What I loved most about this story was the depiction of the rock’n’roll social scene, and the way that community and connection was made between artists, some famous and some not, in the way that doesn’t seem to exist as strongly in this century. Where can world renowned musicians and struggling artists intermingle as casually at Patti and Robert did at Max’s and the Chelsea Hotel? Maybe there are still places that exist like that today, but I’m just unaware of them. Personally, I think that reading about artists’ lives before the fame is much more interesting than reading about how famous they are. I found this memoir so much more relatable and enjoyable, knowing that Patti would eventually find fame, but having to first work through the self-doubt, the struggle for inspiration and the real-world troubles that everyone has to face.  

I read this book in a small town in Victoria called Apollo’s Bay. Whether I was getting dinner at the Chinese restaurant, curled up in my AirBnb bed or at the beach, I read this book feverishly and I encourage you to do the same. 

The Waves by Virginia Woolf 

The abstract poetic form of this novel confused me at first, but once I could understand what was happening, I really enjoyed it. This is the story of six friends and their lives from childhood to old age, told through their spiritual and philosophical inner monologue and broken up by intricate descriptions of the ocean and nature. It was beautiful from start to finish. I found myself becoming very attached to the characters and how different they all were to each other, while still maintaining their special and intimate friendship throughout.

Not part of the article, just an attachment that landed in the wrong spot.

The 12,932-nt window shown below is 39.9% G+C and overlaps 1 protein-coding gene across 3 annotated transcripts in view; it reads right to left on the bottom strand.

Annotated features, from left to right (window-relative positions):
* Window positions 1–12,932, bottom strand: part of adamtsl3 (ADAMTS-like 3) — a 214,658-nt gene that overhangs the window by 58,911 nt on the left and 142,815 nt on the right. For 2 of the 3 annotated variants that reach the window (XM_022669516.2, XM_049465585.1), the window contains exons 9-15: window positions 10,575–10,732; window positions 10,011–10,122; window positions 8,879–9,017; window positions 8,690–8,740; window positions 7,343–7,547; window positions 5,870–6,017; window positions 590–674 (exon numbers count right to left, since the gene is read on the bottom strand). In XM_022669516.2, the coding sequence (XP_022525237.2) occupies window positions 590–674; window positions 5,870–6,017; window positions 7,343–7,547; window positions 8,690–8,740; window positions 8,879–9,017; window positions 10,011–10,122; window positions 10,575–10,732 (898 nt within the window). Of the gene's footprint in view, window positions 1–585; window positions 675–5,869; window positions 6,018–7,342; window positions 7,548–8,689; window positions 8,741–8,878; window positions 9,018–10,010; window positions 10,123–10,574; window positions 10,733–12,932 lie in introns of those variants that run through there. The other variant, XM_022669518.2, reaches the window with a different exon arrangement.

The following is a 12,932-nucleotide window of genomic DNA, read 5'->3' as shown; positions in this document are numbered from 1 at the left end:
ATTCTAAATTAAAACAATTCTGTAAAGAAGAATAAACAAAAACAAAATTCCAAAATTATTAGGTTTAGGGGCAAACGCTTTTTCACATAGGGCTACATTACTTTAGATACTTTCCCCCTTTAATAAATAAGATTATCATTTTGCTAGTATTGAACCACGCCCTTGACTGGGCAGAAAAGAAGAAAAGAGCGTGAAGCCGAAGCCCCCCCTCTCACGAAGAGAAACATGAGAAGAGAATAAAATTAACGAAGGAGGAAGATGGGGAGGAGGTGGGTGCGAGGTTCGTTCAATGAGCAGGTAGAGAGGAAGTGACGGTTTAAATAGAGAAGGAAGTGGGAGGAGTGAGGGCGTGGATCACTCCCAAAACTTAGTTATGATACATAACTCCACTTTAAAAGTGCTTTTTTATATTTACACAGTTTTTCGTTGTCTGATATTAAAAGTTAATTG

This book shows six different depictions of grief, success, depression and inner peace. It’s a difficult read, but worth it if you put in the work and are familiar with Woolf’s style. Another book I read while travelling Tasmania with my family (sorry, I read a lot when I travel), sitting in front of the fire while everyone disappeared around 3pm for their afternoon naps and phone time. 

The Idiot by Elif Batuman 

This is the first book that my book club and I read, and it was one I had been wanting to read for a while. The Idiot follows protagonist Selin, a Turkish American eighteen-year-old woman, through her first year at Harvard, where she signed up for a wide variety of language classes. But as time passes, she is continuously disappointed. She was hoping to understand language better, to understand the meaning of words and novels but the professors teach language without the passion that she is looking for. It’s after this disappointment that Selin falls in love with her classmate, Ivan, and it is the progression of this relationship that becomes the surface level plot of the novel.